Executive Director of Let’s Move! and Senior Policy Advisor for Nutrition Policy at The White House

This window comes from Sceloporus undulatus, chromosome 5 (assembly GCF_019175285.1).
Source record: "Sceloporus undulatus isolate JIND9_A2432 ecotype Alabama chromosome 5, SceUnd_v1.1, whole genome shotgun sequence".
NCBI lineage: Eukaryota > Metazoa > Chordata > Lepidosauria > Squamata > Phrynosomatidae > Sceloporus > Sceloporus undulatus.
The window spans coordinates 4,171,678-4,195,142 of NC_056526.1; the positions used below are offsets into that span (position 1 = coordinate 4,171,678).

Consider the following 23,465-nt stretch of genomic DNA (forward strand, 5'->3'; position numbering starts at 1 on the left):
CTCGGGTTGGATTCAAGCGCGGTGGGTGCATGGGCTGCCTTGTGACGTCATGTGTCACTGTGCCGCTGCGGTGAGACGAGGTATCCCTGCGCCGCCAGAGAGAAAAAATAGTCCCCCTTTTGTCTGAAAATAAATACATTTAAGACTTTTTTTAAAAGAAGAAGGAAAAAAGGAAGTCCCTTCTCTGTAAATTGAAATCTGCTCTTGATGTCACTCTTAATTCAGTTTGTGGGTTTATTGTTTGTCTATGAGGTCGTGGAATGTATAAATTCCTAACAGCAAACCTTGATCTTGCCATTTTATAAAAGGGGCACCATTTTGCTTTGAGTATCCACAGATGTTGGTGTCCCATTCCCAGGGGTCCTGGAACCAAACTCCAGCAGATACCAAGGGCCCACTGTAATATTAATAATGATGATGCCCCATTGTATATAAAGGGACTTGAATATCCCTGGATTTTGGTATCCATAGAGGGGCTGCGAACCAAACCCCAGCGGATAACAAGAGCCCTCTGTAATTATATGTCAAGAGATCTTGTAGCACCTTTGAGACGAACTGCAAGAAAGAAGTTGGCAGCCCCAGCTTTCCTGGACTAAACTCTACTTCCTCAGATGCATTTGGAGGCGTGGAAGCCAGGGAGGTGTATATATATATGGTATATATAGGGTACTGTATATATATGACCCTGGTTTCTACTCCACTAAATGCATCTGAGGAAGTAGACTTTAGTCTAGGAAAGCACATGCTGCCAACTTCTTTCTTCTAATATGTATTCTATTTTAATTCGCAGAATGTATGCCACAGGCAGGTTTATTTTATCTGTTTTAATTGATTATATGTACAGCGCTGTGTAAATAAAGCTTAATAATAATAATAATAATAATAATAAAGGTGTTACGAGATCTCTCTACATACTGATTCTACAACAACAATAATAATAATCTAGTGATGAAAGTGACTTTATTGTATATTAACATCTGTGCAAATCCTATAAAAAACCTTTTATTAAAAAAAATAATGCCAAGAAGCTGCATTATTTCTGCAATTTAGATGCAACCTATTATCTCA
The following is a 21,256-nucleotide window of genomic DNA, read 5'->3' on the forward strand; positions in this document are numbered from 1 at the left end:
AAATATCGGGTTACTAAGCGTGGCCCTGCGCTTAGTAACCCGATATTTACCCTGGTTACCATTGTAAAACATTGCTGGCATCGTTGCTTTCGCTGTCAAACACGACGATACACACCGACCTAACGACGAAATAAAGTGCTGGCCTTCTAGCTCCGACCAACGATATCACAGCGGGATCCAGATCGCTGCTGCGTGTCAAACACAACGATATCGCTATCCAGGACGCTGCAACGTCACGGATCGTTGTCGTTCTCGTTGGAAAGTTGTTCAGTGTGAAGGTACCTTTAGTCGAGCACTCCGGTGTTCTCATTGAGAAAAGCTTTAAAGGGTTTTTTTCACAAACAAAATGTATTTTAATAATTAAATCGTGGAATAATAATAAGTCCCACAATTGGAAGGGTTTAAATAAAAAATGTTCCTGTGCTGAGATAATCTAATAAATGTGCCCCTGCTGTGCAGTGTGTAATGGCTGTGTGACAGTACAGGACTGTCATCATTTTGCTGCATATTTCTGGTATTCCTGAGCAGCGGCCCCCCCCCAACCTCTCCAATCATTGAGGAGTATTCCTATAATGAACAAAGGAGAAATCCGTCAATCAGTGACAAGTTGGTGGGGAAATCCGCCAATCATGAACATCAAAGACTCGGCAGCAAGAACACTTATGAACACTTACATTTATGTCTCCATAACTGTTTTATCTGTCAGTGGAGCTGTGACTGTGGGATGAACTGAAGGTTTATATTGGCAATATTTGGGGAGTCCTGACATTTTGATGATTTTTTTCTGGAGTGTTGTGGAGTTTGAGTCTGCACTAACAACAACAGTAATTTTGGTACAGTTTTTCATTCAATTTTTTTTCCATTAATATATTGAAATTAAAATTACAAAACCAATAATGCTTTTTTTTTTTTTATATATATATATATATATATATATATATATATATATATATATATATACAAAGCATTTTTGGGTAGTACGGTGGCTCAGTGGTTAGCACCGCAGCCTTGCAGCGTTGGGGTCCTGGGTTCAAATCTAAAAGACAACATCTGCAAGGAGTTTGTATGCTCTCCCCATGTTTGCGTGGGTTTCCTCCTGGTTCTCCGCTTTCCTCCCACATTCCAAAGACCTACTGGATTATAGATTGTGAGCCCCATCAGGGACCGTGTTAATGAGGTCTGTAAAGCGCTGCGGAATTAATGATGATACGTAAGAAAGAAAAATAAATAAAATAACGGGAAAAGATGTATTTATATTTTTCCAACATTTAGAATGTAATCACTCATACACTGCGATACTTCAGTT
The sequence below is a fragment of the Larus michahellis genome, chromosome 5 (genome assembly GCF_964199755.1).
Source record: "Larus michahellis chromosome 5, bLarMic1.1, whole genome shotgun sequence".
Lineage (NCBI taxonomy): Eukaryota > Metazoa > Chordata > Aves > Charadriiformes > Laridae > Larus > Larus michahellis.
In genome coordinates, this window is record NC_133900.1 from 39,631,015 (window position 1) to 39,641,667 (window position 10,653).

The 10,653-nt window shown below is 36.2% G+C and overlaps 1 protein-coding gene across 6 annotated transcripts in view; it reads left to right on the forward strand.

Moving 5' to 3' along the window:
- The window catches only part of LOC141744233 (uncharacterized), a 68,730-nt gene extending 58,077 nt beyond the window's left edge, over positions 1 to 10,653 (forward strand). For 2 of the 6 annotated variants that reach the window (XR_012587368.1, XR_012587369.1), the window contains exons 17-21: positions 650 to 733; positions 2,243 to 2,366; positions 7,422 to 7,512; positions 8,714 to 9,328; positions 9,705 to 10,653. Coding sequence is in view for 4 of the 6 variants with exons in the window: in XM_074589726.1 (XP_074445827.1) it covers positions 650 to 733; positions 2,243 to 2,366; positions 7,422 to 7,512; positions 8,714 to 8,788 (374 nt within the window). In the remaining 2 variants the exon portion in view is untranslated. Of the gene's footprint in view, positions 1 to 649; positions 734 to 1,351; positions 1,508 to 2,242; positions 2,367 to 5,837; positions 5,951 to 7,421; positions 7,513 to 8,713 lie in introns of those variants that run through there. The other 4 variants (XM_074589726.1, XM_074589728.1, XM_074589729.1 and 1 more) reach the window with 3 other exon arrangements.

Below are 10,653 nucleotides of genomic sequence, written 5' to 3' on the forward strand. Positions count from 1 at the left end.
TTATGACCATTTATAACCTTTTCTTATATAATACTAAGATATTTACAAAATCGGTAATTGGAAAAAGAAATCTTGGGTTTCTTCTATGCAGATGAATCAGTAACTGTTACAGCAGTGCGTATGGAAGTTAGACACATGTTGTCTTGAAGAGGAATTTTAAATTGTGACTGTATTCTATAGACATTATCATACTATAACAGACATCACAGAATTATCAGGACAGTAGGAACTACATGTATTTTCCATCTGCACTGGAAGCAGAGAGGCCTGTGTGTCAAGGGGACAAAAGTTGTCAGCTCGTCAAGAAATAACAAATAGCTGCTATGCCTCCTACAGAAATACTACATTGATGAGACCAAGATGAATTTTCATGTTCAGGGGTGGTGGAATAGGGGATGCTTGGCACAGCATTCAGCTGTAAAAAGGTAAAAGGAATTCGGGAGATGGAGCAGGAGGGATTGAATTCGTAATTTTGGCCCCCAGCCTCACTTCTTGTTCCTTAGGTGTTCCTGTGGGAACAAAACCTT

Looking back now, from the ever-deepening depths of horror of the Trump Administration, I think of the moments of joy that I felt during the Obama Administration. First Lady Michelle Obama turned part of the White House lawn into an organic vegetable garden as part of her project to educate children on the value of healthy eating and exercise. Thousands of children from inner-city Washington DC and around the country were welcomed into a very open White House and were able to meet a black First Family up close and personal. President Obama gave the 2014 National Humanities Medal to Indian American writer Jhumpa Lahiri. I awaited the release of his summer reading list every year as he prepared for his short summer vacation on Martha’s Vineyard. Actor and comedian Kal Penn, famous for the Harold and Kumar movies and his role in Mira Nair’s The Namesake, served as President Obama’s associate director of public engagement. Far from slashing support for the arts and humanities as the current administration is doing, the Obamas’ In Performance at the White House concert series screened on PBS were a joy to watch, especially seeing musicians, singers, and poets welcomed into the White House as if it was theirs, the people’s house. Especially touching were the tributes to black artists whom President Obama introduced–as he introduced all the performers–as quintessentially American, as having created the best of what this country has to offer the world. Here’s a link to Love and Happiness: An Obama Celebration, the final White House concert in the BET-sponsored series and here is the President himself in another concert finale with Buddy Guy and Ensemble (including Mick Jagger), singing Sweet Home Chicago.